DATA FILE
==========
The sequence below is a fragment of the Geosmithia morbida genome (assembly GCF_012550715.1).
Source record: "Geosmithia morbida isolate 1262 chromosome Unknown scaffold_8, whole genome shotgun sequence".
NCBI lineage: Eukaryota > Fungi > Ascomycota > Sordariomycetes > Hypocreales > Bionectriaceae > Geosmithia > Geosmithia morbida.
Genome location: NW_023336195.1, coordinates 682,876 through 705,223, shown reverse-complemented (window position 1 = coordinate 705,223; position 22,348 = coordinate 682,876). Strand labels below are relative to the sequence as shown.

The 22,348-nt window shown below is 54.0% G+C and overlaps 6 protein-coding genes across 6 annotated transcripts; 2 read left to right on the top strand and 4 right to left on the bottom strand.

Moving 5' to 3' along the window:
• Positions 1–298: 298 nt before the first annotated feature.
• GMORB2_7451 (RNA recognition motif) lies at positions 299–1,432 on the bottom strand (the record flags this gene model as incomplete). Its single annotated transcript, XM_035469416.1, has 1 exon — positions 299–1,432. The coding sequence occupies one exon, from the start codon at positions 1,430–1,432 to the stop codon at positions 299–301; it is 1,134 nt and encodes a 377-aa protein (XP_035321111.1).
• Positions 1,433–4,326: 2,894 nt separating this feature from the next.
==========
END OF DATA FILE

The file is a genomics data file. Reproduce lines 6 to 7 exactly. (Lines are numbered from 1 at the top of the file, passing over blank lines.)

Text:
Moving 5' to 3' along the window:
• Positions 1–298: 298 nt before the first annotated feature.